1897-1914 1918-1924

Greece 1914-1918

Administration . King Constantine I. 1913-1917, Alexander I. 1917-1920. PM Eleftherios Venizelos (1910-1915), D. Gounaris (1915), A.T. Zaimis (1915), St. Skouloudis (1915-1916), A.T. Zaimis (1916), N.S. Kalogeropoulos (1916), S.P. Lampros (1916-1917), A.T. Zaimis (1917). In 1915 E. Venizelos formed an alternative 'provisional government' seated first on Crete, later in Salonica. The provisional government controlled "New Greece", i.e. Crete, many of the Aegean Islands, Aegaean Macedonia; the regular government controlled "Old Greece". In 1917, pressured by the Allies, King Constantine went into exile; the Venizelos-administration took control of all of Greece.

Greece and the War . King Constantine I. sympathized with Germany; he, and the governments under him, pursued a policy of neutrality. The entry of Bulgaria into World War I in 1915 caused the collapse of the Serbian and Montenegrin defense; the retreating Serbian army (Serbia being landlocked) now desparately needed a supply line, and it had to pass through Salonica (Greece). The regular Greek government rejected Entente requests for the opening of such a supply line as it violated Greece's neutrality.
Greek opposition politician Eleftherios Venizelos unconstitutionally formed an alternative provisional government. As he had been responsible for the Greek acquisition of Salonica in 1912, he enjoyed wide suport in the city and her environs; the Entente recognized the provisional government and got her supply line. Venizelos now 'invited' the British and French to send an expeditionary force to Salonica, a port from which they could support the landlocked Serbs. Venizelos, whose supporters dominated the recently gained Aegaean Islands and Aegaean Macedonia, established a Provisional Government in Salonica. The British Navy occupied Corfu to provide the Serb forces retreating through northern Albania with a base. Venizelos' provisional government even raised an army which, alongside with the Serbs and the Anglo-French expeditionary force, fought the central powers on the Macedonian front. Eastern Macedonia, meanwhile, had been occupied by Bulgarian troops.
In Athens the royalist government continued to pursue a neutral course; in Dec. 1916 British and French forces landed at Piraeus in a failed attempt to force him to take a pro-Entente position; the troops were repelled and the royalist government grasped the opportunity to clamp down upon supporters of Venizelos who, in their eyes, were conspirating with a traitor. Between September 1915 and June 1917, Greece had two governments hostile to each other, and both were more concerned about their mutual rivalry than about the World War going on around them.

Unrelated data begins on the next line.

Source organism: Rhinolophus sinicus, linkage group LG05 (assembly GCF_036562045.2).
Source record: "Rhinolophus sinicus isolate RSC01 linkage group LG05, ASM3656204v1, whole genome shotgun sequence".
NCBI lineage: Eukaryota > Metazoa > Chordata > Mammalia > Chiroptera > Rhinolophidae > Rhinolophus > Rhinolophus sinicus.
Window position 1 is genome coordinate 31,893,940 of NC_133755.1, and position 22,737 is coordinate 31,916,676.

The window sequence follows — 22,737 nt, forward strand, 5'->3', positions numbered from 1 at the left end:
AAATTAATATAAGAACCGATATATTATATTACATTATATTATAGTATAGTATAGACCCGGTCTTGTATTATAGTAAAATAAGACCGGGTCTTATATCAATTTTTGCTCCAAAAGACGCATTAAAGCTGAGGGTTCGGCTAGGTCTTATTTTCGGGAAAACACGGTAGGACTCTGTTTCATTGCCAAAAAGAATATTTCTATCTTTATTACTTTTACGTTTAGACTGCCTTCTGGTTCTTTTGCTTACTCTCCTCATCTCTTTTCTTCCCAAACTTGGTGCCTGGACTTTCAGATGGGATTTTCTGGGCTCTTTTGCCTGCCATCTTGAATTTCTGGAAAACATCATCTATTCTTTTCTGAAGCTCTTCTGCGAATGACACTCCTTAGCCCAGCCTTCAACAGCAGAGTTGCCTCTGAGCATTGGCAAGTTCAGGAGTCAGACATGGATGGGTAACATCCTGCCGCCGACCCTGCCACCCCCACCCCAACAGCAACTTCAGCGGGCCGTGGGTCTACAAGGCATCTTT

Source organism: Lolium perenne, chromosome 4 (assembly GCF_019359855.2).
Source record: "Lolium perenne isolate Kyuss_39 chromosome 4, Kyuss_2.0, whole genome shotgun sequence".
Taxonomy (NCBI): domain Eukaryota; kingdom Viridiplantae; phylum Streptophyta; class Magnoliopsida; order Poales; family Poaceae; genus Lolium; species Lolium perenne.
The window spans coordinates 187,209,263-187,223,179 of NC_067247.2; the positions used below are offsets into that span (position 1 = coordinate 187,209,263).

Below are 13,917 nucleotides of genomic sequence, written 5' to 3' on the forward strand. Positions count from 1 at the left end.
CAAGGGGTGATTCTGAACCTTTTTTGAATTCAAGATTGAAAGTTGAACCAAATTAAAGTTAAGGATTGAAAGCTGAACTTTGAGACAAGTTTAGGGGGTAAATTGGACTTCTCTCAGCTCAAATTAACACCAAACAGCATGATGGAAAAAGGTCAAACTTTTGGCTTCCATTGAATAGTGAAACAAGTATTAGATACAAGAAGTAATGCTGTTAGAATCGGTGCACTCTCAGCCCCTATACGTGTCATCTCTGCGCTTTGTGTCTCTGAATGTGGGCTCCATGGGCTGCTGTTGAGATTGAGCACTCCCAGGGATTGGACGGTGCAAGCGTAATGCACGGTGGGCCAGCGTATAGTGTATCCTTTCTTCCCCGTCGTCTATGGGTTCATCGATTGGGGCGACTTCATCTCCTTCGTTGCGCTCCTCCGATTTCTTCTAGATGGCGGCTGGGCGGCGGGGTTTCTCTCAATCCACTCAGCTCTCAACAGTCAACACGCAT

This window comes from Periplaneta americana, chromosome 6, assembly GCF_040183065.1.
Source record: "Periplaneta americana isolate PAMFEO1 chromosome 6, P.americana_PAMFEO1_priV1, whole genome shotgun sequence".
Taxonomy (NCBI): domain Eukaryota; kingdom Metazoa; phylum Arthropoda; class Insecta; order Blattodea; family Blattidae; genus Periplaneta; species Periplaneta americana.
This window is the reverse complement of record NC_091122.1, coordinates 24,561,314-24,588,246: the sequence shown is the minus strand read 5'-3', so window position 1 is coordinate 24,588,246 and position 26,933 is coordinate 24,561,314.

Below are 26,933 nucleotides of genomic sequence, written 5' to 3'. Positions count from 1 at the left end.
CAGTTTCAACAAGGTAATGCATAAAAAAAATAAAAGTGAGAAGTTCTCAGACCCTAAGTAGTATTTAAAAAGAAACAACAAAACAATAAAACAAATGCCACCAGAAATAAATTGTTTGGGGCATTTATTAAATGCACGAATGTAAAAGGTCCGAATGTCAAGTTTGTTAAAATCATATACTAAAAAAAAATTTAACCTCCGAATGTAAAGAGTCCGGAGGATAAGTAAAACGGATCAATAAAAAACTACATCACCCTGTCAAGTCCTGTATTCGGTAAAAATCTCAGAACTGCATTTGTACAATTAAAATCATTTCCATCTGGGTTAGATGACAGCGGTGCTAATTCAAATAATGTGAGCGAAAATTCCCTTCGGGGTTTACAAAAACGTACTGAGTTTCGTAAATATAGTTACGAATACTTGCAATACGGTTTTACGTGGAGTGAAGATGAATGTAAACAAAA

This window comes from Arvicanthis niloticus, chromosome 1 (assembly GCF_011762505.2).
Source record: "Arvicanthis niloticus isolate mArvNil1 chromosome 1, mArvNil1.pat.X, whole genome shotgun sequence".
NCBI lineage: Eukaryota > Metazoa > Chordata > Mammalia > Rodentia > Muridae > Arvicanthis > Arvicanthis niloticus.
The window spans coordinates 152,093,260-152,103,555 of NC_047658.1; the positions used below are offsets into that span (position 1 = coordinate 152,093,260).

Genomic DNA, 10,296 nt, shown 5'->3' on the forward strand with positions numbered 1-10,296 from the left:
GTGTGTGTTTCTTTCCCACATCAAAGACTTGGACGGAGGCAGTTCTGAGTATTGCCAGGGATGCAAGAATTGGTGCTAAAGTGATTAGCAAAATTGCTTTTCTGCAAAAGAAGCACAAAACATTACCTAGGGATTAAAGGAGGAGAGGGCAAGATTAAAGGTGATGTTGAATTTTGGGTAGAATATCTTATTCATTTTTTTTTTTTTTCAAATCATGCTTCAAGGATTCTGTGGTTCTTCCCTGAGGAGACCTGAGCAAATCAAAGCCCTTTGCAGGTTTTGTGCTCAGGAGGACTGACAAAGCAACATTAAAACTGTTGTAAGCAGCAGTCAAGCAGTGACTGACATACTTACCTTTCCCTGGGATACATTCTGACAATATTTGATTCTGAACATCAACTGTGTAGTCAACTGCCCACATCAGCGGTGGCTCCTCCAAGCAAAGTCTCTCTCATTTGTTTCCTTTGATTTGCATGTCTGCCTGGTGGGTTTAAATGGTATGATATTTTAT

In June 1917 the Entente demanded King Constantine to leave the country. He was succeeded by his son Alexander. Now Venizelos was legitimately appointed prime minister. He dismissed Greece's parliament as 'fraudulently elected' and recalled the parliament of 1915, thus securing a majority and alienating the opposition. Greece now formally became one of the Entente powers. Although Greece did commit troops, the country suffered comparatively few casualties in the war.

Article : History of Greece : World War I, Greco-Turkish War and the League of Nations, History of Modern Greece : Wars and Crises 1912-1920, Constantine I. of Greece, Alexander of Greece, Eleftherios Venizelos : World War I and Greece, Balkans Campaign (World War I), Macedonian Front, National Schism, Dimitrios Gounaris, Alexandros Zaimis, Spyridon Lambros, Nikolaos Kalogeropoulos, from Wikipedia
DOCUMENTS Kings of Greece, from World Statesmen by Ben Cahoon
Historical Population Statistics : Greece, from Population Statistics, Univ. Utrecht
Journal d'un "poilu" a Salonique, June/July 1917, from cliotexte, documents referring to WW I, in French
French propaganda postcard featuring neutral Greece : Alas! With whom shall I dance ?, 1915, from WW I Propaganda Postcards, scroll down; Artist Emil Dupuis
King Constantine's Letter to Neutrals, 14 January 1917, from First World War.com
Allied Ultimatum Demanding Abdication of King Constantine I, 11 June 1917, from First World War.com
Abdication Proclamation of King Constantine I, 14 June 1917, from First World War.com
King Alexander's Inaugural Proclamation, June 1917, from First World War.com
Allied Proclamation on King Constantine's Abdication, June 1917, from First World War.com
Register of Russian Diplomatic Documents, Greece Mission 1874-1924, from Hoover Institution
REFERENCE E. Alexander Powell, The New Frontiers of Freedom from the Alps to the AEgean, (NY 1920), posted by Gutenberg Library Online
G.F. Abbott, Greece and the Allies 1914-1922, (London 1922), posted by Gutenberg Library Online
Richard Clogg, A Concise History of Greece, Cambridge : UP 1992, KMLA Lib.Sign. 949.5 C643a
Article : Greece, in : Encyclopaedia Britannica, Macropaedia, 15th edition, vol.20 pp.178-205, KMLA Lib.Sign. R 032 B862n v.20
Article : Greece, in : New International Year Book 1916 pp.298-302, 1918 pp.285-286 [G]
Entry : Greece, in : Statesman's Year Book 1918 pp.978-990 [G]

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First posted in 2000, last revised on September 14th 2008

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